Led by CIHT South West. Join us for a presentation from Dr Steve Melia who will provide an overview of his research findings around transport protests.
From the anti-roads protests of the 1990s to HS2 and Extinction Rebellion, conflict and protest have shaped the politics of transport. In 1989, Margaret Thatcher's government announced 'the biggest road-building programme since the Romans.' This is the inside story of the thirty tumultuous years that have followed.
Roads, Runways and Resistance draws on over 50 interviews with government ministers, advisors, and protestors - many of whom, including 'Swampy', speak here for the first time about the events they describe. It is a story of transport ministers undermined by their own Prime Ministers, protestors attacked or quietly supported by the police, and smartly dressed protestors who found a way onto the roof of the Houses of Parliament.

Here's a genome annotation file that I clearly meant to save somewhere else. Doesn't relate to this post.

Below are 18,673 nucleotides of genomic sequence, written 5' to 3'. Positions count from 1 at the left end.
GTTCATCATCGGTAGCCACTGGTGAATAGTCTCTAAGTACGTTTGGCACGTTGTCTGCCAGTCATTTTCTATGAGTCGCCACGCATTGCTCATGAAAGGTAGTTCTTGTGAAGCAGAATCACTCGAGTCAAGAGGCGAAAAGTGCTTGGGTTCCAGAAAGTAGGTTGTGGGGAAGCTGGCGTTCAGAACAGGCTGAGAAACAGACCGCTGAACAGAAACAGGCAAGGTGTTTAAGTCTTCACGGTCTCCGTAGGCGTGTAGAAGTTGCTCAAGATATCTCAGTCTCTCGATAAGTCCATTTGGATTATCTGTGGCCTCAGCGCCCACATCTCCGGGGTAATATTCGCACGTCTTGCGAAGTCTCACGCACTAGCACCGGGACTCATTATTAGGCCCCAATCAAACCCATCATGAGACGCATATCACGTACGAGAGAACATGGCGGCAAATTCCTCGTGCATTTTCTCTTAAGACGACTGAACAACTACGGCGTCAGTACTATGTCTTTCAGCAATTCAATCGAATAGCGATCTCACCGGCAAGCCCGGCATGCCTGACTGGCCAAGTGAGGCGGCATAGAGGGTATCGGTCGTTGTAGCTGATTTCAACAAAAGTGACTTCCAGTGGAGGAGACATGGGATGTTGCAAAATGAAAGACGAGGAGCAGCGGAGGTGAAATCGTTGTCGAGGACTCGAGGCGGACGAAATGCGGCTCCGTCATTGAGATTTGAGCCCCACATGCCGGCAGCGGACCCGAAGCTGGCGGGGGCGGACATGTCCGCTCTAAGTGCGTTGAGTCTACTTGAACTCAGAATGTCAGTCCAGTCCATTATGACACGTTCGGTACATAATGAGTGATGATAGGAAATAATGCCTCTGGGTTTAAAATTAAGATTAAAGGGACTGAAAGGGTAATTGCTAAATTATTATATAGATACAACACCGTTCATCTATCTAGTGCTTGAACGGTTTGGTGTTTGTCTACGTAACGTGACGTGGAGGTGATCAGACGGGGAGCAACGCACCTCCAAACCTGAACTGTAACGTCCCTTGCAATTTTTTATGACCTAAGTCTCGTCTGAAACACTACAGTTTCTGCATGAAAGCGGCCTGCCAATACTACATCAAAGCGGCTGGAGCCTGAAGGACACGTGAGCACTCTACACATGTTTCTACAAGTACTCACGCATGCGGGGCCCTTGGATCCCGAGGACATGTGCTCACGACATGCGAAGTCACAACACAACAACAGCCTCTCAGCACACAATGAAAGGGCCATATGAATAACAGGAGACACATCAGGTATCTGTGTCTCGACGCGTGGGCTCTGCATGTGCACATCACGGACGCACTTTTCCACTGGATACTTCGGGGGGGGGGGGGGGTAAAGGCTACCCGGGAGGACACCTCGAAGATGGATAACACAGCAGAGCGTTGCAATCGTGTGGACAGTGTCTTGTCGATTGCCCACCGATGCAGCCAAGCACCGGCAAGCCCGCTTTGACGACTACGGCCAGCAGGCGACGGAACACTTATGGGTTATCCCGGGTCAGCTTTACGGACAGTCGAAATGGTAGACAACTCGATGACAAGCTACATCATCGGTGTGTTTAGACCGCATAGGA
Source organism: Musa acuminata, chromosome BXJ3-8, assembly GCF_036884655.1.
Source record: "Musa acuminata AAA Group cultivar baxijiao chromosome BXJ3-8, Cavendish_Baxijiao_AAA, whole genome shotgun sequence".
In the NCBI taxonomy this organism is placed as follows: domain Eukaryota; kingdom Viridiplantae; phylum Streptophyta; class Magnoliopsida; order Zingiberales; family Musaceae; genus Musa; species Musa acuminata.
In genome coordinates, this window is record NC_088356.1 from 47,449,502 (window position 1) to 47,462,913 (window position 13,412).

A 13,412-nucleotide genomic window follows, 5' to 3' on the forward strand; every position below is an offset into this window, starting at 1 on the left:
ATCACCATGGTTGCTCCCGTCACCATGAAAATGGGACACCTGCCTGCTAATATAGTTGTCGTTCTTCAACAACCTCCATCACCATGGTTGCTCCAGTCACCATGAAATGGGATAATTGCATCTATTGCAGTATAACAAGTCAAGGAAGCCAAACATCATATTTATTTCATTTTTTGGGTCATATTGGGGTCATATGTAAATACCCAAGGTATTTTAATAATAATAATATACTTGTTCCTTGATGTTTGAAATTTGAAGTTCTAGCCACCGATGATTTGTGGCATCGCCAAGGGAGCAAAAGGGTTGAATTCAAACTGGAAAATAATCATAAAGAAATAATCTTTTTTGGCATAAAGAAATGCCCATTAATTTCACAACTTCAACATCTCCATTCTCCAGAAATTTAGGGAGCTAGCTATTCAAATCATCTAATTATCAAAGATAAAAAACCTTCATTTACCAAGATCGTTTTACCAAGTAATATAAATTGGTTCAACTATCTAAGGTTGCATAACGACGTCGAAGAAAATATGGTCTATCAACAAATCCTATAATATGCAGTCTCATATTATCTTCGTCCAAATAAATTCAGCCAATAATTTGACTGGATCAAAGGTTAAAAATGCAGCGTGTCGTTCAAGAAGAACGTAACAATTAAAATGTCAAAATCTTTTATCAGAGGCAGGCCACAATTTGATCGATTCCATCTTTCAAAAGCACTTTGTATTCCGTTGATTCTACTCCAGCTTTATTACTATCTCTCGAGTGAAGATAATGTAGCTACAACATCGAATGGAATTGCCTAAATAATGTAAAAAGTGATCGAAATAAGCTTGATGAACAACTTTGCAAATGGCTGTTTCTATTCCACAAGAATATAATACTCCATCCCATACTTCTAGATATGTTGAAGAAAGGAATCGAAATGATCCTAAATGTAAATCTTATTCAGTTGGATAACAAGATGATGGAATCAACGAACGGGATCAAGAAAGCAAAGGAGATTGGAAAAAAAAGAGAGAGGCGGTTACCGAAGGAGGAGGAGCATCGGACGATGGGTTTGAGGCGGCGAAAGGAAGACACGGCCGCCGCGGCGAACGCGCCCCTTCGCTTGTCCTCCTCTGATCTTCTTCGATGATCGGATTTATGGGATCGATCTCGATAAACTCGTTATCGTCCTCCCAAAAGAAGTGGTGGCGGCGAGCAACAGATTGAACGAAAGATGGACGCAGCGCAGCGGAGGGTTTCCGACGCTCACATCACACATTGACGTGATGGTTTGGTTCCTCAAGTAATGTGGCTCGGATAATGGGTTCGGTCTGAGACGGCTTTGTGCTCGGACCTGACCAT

Today, as a new wave of road building and airport expansion threatens to bust Britain's carbon budgets, climate change protestors find themselves on a collision course with the government. Melia asks, what difference did the protests of the past make? And what impacts might today's protest movements have on the transport of the future?
This event is aimed at anyone with an interest in transport and the politics surrounding it.
The presentation will be relevant to any transportation professionals looking to further their interest and knowledge in the impact of protest on shaping the discourse around transport schemes, and the political background against which protestors often come up against.
Members and non-members are welcome (charge for non-members).
Steve Melia is a Senior Lecturer in Transport and Planning at the University of the West of England. His research focuses on policies and practices designed to achieve (or frustrate) more sustainable transport and development. He has advised government departments, local authorities, political parties and was a speaker at the UK Climate Assembly in February 2020. Before starting an academic career, he was a parliamentary candidate, environmental campaigner and freelance journalist.
In early 2019, frustrated by lack of progress on climate change, he joined Extinction Rebellion and was arrested for obstructing the road in London. Following this, he was fined £500 and blacklisted from government research projects. A selection of his writing for professional and general media is on: www.stevemelia.co.uk